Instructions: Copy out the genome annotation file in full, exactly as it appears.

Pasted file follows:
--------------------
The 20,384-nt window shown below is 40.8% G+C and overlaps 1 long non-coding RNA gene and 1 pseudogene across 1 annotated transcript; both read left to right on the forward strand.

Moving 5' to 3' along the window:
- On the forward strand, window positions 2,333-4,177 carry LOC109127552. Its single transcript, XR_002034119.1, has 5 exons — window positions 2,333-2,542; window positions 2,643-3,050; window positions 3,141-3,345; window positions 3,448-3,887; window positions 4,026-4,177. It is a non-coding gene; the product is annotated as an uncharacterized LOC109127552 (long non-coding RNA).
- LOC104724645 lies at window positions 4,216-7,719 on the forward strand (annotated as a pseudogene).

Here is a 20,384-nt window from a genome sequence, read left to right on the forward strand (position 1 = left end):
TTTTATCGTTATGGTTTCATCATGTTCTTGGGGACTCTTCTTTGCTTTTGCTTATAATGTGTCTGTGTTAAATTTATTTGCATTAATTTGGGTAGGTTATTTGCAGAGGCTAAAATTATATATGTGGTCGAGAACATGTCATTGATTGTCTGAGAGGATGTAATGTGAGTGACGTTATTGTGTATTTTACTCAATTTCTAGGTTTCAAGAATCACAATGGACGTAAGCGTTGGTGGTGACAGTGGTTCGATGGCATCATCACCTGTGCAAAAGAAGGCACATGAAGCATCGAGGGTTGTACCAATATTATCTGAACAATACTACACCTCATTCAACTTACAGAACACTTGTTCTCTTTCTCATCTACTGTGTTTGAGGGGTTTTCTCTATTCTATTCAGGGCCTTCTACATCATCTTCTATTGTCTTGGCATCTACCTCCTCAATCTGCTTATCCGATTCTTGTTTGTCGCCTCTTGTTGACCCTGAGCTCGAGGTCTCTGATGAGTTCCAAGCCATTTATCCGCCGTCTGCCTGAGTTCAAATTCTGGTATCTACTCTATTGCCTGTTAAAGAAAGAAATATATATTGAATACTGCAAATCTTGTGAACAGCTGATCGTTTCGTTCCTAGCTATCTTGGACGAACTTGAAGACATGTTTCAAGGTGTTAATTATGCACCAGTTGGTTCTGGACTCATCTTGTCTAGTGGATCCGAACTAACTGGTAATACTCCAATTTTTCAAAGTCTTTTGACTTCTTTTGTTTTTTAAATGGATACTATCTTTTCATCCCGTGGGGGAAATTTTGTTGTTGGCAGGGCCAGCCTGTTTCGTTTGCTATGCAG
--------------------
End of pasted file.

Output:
The 20,384-nt window shown below is 40.8% G+C and overlaps 1 long non-coding RNA gene and 1 pseudogene across 1 annotated transcript; both read left to right on the forward strand.

Moving 5' to 3' along the window:
- On the forward strand, window positions 2,333-4,177 carry LOC109127552. Its single transcript, XR_002034119.1, has 5 exons — window positions 2,333-2,542; window positions 2,643-3,050; window positions 3,141-3,345; window positions 3,448-3,887; window positions 4,026-4,177. It is a non-coding gene; the product is annotated as an uncharacterized LOC109127552 (long non-coding RNA).
- LOC104724645 lies at window positions 4,216-7,719 on the forward strand (annotated as a pseudogene).

Here is a 20,384-nt window from a genome sequence, read left to right on the forward strand (position 1 = left end):
TTTTATCGTTATGGTTTCATCATGTTCTTGGGGACTCTTCTTTGCTTTTGCTTATAATGTGTCTGTGTTAAATTTATTTGCATTAATTTGGGTAGGTTATTTGCAGAGGCTAAAATTATATATGTGGTCGAGAACATGTCATTGATTGTCTGAGAGGATGTAATGTGAGTGACGTTATTGTGTATTTTACTCAATTTCTAGGTTTCAAGAATCACAATGGACGTAAGCGTTGGTGGTGACAGTGGTTCGATGGCATCATCACCTGTGCAAAAGAAGGCACATGAAGCATCGAGGGTTGTACCAATATTATCTGAACAATACTACACCTCATTCAACTTACAGAACACTTGTTCTCTTTCTCATCTACTGTGTTTGAGGGGTTTTCTCTATTCTATTCAGGGCCTTCTACATCATCTTCTATTGTCTTGGCATCTACCTCCTCAATCTGCTTATCCGATTCTTGTTTGTCGCCTCTTGTTGACCCTGAGCTCGAGGTCTCTGATGAGTTCCAAGCCATTTATCCGCCGTCTGCCTGAGTTCAAATTCTGGTATCTACTCTATTGCCTGTTAAAGAAAGAAATATATATTGAATACTGCAAATCTTGTGAACAGCTGATCGTTTCGTTCCTAGCTATCTTGGACGAACTTGAAGACATGTTTCAAGGTGTTAATTATGCACCAGTTGGTTCTGGACTCATCTTGTCTAGTGGATCCGAACTAACTGGTAATACTCCAATTTTTCAAAGTCTTTTGACTTCTTTTGTTTTTTAAATGGATACTATCTTTTCATCCCGTGGGGGAAATTTTGTTGTTGGCAGGGCCAGCCTGTTTCGTTTGCTATGCAG